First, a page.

Holy Trinity Monastery was some three hours without traffic from my childhood home, mostly along a desolate stretch of I-90. To me that ride always was the future route of my babushka’s final resting place. Somehow, referring to it being “Далеко. Далеко.” made it easier to think about that last drive following a speeding hearse on the fiercely policed interstate.

I was days shy of my 27th birthday when my babushka died at my parents’ home, and thereby expected to drive the car. The Ukrainian-American funeral director, who respected Slavic customs, illegally agreed not to embalm her and not to seal the casket, which would remain open overnight at the Monastery. I feared a State Trooper pulling over the hearse and discovering this carefully rehearsed crime.

Bringing my babushka “home” to Jordanville didn’t seem “Далеко. Далеко.” It seemed endless. She’d been waked, in an open casket, at my parents’ home where she spent the night in my parents’ dining room ahead of the voyage to a hamlet in the town of Warren, Herkimer County, New York, at the intersection of New York State Route 167 and County Route 155. It’s nowhere to most people, but a sacred destination to thousands of Russian Orthodox Christians. Settled by European Americans after the Revolutionary War, the name was derived from the nearby Ocquionis Creek, which was used by settlers for baptisms and likened to the Jordan River. Jordanville is now best known for the Monastery. Most Russians from my grandparents’ and my mother’s wave of immigration in 1950 refer to the Monastery and cemeteries simply as Jordanville.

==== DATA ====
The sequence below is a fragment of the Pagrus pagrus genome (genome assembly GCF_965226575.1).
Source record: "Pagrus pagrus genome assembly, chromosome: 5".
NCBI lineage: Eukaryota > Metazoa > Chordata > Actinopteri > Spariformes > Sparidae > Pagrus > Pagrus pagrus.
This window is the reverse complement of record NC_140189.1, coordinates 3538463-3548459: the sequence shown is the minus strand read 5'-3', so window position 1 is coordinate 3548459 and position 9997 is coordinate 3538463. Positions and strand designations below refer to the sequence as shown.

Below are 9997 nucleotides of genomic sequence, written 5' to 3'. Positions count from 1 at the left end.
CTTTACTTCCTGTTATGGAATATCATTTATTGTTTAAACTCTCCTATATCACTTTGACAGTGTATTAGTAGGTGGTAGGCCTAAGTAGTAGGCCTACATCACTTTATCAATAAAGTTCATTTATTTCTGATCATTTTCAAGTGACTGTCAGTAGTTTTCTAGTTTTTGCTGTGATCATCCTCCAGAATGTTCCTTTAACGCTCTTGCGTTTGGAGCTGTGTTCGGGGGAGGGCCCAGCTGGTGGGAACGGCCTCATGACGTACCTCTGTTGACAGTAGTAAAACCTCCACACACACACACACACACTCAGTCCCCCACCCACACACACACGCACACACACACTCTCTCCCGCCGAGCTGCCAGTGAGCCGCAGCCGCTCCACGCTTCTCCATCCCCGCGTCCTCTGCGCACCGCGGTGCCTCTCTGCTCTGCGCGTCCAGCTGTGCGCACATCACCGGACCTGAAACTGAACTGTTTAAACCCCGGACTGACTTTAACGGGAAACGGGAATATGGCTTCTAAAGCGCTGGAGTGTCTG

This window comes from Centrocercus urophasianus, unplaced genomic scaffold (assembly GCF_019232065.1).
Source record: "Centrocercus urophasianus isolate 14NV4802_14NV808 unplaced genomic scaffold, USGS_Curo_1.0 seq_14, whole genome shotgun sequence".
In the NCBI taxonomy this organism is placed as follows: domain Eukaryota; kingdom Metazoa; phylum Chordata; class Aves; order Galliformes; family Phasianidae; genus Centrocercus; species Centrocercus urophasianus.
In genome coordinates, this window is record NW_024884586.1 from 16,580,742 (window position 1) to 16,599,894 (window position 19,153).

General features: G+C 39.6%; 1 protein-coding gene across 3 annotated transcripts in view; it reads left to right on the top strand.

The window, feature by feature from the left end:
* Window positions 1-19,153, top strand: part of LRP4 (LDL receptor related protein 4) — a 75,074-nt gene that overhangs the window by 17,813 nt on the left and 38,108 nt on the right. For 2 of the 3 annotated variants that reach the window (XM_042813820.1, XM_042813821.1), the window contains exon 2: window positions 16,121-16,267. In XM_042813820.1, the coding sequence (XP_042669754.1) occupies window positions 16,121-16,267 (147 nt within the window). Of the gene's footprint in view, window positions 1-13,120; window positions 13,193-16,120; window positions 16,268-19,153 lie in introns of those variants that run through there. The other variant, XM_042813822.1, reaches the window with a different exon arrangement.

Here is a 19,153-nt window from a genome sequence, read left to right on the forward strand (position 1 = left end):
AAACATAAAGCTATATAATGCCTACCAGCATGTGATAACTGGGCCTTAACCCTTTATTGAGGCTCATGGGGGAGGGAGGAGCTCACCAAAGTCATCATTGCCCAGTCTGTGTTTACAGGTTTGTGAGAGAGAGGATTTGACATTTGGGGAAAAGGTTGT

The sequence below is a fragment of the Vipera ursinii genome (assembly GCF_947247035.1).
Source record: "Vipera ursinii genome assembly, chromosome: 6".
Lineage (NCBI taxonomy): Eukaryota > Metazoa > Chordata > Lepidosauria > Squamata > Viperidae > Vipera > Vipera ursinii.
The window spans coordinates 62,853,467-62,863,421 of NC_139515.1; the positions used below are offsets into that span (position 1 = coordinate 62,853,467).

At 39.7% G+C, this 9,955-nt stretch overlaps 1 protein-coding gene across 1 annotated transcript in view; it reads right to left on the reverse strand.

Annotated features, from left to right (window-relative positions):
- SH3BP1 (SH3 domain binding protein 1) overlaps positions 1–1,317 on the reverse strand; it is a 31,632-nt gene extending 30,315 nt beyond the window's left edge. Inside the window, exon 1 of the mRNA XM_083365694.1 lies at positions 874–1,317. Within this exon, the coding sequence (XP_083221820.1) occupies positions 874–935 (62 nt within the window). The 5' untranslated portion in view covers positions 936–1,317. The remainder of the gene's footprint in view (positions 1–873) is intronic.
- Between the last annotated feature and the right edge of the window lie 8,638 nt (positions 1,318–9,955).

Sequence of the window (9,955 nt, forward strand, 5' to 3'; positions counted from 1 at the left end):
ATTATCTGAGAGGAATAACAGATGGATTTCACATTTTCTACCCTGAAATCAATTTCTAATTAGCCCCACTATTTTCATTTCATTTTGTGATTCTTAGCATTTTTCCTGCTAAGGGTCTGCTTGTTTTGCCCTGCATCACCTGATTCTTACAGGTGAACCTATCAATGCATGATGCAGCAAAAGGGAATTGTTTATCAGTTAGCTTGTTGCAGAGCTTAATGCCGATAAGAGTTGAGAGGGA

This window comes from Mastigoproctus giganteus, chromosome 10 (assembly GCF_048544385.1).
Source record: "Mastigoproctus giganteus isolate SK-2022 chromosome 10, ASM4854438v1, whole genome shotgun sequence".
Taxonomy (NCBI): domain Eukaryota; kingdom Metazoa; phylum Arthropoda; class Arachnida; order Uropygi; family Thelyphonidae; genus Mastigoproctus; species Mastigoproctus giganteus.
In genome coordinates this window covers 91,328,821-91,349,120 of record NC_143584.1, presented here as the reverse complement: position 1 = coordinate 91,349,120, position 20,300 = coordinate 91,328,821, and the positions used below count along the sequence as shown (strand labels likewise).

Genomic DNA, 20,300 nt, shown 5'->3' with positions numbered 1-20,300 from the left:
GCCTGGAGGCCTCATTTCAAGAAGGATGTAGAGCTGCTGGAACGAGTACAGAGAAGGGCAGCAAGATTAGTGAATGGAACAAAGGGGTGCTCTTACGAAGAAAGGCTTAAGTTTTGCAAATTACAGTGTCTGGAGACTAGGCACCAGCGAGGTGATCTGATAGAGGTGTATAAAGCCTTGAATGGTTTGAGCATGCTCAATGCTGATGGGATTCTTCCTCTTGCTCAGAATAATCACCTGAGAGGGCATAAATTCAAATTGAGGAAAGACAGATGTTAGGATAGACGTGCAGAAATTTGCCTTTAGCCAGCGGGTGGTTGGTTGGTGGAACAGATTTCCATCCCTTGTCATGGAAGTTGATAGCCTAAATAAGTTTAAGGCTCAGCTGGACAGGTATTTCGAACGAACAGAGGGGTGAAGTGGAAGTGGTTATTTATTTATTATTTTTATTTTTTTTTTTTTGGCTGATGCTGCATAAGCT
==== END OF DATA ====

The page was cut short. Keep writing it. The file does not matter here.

When taking our son Michael Alexander to his first sleepaway camp on Lake Oneida this summer, I drove past the exit to Jordanville. Guilt poured over me, even as my focus was the pending lifetime adventure for my son and the complex emotions that accompany leaving your child alone for the first time. I had to fight an impulse to make that left-hand turn. It’s been too long since I’ve been to Jordanville. I’ve taken my husband Mike to see the graves of my father and my maternal grandparents, but haven’t, in nearly nine years, taken my son.

Далеко. Далеко. Jordanville is about four hours from my home of two decades in New York City, as I-90 cuts through western Massachusetts making the route from there an hour shorter. It may be far, especially for a family that has to rent a car, but it’s forever close, imprinted on my psyche.